Tim Hensley
Wally Gropius
January0 21, 2019 Comments.. 155
Wally Gropius Superficially resembling s teenage humor comics Tim Hensley s graphic novel Wally Gropius is actually an acute satire of power celebrityhood and modern culture that tells the story of the titul

  • Title: Wally Gropius
  • Author: Tim Hensley
  • ISBN: 9781606993552
  • Page: 285
  • Format: Hardcover
  • Superficially resembling 1960s teenage humor comics, Tim Hensley s graphic novel Wally Gropius is actually an acute satire of power, celebrityhood, and modern culture that tells the story of the titular character, who bears a closer resemblance to a teenaged Richie Rich or a classmate of Archie Andrews at Riverdale High than he does the famous Bauhaus architect whose nameSuperficially resembling 1960s teenage humor comics, Tim Hensley s graphic novel Wally Gropius is actually an acute satire of power, celebrityhood, and modern culture that tells the story of the titular character, who bears a closer resemblance to a teenaged Richie Rich or a classmate of Archie Andrews at Riverdale High than he does the famous Bauhaus architect whose name he shares.Wally is the human Dow Jones, the heir to a vast petrochemical conglomerate When the elder Thaddeus Gropius confronts Wally with the boilerplate plot ultimatum that he must marry the saddest girl in the world or be disinherited, a yarn unravels that is part screwball comedy and part unhinged parable on the lucrativeness of changing your identity.Hensley s dialogue is witty, lyrical, sampled, dada, and elliptical all in the service of a very bizarre mystery There s sex, violence, rock and roll, intrigue, and betrayal all brought home in Hensley s truly inimitable style.Created during an era when another well off W was stuffing the coffers of the morbidly solvent, Wally Gropius transforms futile daydreams and nightmares into the absurdity of capital.

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    1 Blog on “Wally Gropius

    1. Mza says:

      has its own style of dislocation between pictures and words, wherein motives of characters are impossible to ascertain and therefore irrelevant. drawn in kids' comix shorthand, which is distancing in an expected way but also unexpectedly menacing in places -- inconsistently shifting background art suggests a world in which space and matter are at the mercy of a trickster god and his anarchic stagehands.Don't expect an ending and you won't be disappointed

    2. Joshlynn says:

      The obvious comparisons to Richie Rich and Archie have also been noted. But this oversized, overwhelming tome also comes at us by way of Naked Lunch, with some random Hitchcockian elements and Maakies-ish suicide jokes. At times it also reminded me of Jean Genet or Chris Burden. In short, this shit is fucked up. You should read it twice.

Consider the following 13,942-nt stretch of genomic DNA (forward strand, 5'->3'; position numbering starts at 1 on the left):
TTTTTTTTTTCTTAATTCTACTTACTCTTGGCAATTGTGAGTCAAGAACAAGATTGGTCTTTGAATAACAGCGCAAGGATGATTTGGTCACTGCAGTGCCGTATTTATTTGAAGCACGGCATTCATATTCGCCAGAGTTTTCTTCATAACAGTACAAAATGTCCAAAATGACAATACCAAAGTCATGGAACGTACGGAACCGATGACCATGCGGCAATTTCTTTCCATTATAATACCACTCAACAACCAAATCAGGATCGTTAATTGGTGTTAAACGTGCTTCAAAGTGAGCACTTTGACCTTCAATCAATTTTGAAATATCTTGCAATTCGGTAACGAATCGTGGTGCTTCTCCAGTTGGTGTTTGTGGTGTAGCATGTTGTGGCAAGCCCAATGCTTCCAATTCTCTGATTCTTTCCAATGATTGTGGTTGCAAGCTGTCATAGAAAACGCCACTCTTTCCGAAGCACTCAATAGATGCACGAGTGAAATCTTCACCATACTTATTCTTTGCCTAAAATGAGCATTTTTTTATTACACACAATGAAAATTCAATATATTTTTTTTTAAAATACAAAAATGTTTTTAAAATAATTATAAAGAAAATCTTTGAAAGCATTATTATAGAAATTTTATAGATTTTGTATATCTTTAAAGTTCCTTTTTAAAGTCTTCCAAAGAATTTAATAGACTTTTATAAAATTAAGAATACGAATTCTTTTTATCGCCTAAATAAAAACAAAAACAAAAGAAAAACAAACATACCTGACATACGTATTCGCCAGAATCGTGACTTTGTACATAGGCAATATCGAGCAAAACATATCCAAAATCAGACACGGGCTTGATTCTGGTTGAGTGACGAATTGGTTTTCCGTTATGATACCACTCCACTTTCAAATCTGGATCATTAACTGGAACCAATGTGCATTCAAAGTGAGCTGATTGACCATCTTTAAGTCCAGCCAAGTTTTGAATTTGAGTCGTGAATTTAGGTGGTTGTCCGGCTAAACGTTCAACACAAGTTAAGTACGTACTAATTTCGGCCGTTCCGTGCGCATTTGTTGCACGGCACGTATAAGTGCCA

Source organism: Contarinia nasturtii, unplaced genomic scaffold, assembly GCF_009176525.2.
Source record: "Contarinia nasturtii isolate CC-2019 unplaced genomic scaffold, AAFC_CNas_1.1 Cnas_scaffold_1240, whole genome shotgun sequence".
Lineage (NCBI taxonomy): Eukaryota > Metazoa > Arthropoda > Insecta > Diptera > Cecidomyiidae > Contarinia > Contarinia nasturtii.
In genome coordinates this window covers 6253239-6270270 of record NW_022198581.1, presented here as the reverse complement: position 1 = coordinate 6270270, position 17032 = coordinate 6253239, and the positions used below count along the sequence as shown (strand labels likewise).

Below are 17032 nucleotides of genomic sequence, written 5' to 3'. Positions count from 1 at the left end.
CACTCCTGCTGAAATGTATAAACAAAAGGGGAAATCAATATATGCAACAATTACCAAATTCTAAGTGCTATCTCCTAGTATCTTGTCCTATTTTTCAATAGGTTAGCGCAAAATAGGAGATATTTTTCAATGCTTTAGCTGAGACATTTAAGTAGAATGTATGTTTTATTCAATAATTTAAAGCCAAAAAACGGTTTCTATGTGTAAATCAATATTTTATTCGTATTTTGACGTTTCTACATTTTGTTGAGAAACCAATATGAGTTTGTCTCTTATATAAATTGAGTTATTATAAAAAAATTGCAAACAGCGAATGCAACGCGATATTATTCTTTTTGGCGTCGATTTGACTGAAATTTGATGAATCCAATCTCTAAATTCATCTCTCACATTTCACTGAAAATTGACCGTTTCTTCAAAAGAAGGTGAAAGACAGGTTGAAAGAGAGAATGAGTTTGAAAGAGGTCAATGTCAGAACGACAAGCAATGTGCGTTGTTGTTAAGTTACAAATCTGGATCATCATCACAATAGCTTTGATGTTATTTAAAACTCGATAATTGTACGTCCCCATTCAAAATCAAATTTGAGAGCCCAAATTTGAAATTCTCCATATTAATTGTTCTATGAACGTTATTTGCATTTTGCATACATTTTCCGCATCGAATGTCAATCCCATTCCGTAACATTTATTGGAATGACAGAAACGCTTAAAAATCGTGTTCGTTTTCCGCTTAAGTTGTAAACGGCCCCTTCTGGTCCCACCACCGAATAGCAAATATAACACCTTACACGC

3. Amanda Baber says:

      I don't understand why this isn't funnier. Parts of it are. On the whole, though, it's kind of irritating, like this is the first draft of an assignment he had to finish for graphic novel publishing class.

    4. Dave-O says:

      Brilliant. Demands multiple readings, preferably in the company of inebriated librarian expatriates.

    5. Jon(athan) Nakapalau says:

      Not 100% how I feel about this bookif you are looking or something different that will make you think then give it a try.

    6. Pinky says:

      Darkly humorous comic about a Richie Rich-like "umpteen millionaire" without the social conscience and crime fighting. Old-style graphics are very cool and I like the oversize volume. Reminds me of Asterix or TinTin, but the subject matter is quite disturbing. Probably wouldn't have picked this up on my own, but it was on the Hottest Graphic Novels of Summer 2010 list, which I am slowly making my way through.

    7. Markmisfit5000 says:

      I bought this book because many graphic "comic book" artists/authors have hailed this book as one of the best of the decade. I read this and was at first unsatisfied. Upon further reads, I was able to appreciate the absurdity of the whole thing, but I believe the depth that I missed on the first read was due to the extreme subtlety of the gags and plot. I'm not sure if this book is for everyone, but it's definitely worth borrowing from somebody.

    8. Andrew Fairweather says:

      'Wally Gropius' is a little too self-consciously off beat. Though the drawings are gorgeous, and I find the Richie Rich thing in grotesque reincarnation interesting, alas, the humor is too weak, either suffering from being a little 'obvious', or merely transgressive. I feel like everything to be excited about here is all premise—still, there are laffs, like when Gropius vomits money to the sound effect of "HEARST!" buuut well, at 50 -something pages it's over before ya know it.

    9. Robin says:

      Clever, goofy, playful, and with dark humor mixed in. I wanted to give this five stars, but this fell shy toward the end of the work. Still, it's definitely one of the better books I've read in the past couple years.

    10. Will says:

      I got hung up on the bizarre panel of the father supposedly doing it with the daughter when it turns out they were a couple in disguise. Also, too much weirdness just to be weird. But the drawing was ok.

    11. Scott Lapierre says:

      luscious.

    12. Megan says:

      Made it to page 30 and couldn't take it anymore. Absolutely terrible.

    13. Jaina Bee says:

      I never knew national anthems could be such an aphrodesiac.

    14. Tom says:

      Nice and fluffy.

    15. Spencer says:

      Just terrible. Much less clever than it thinks it is.

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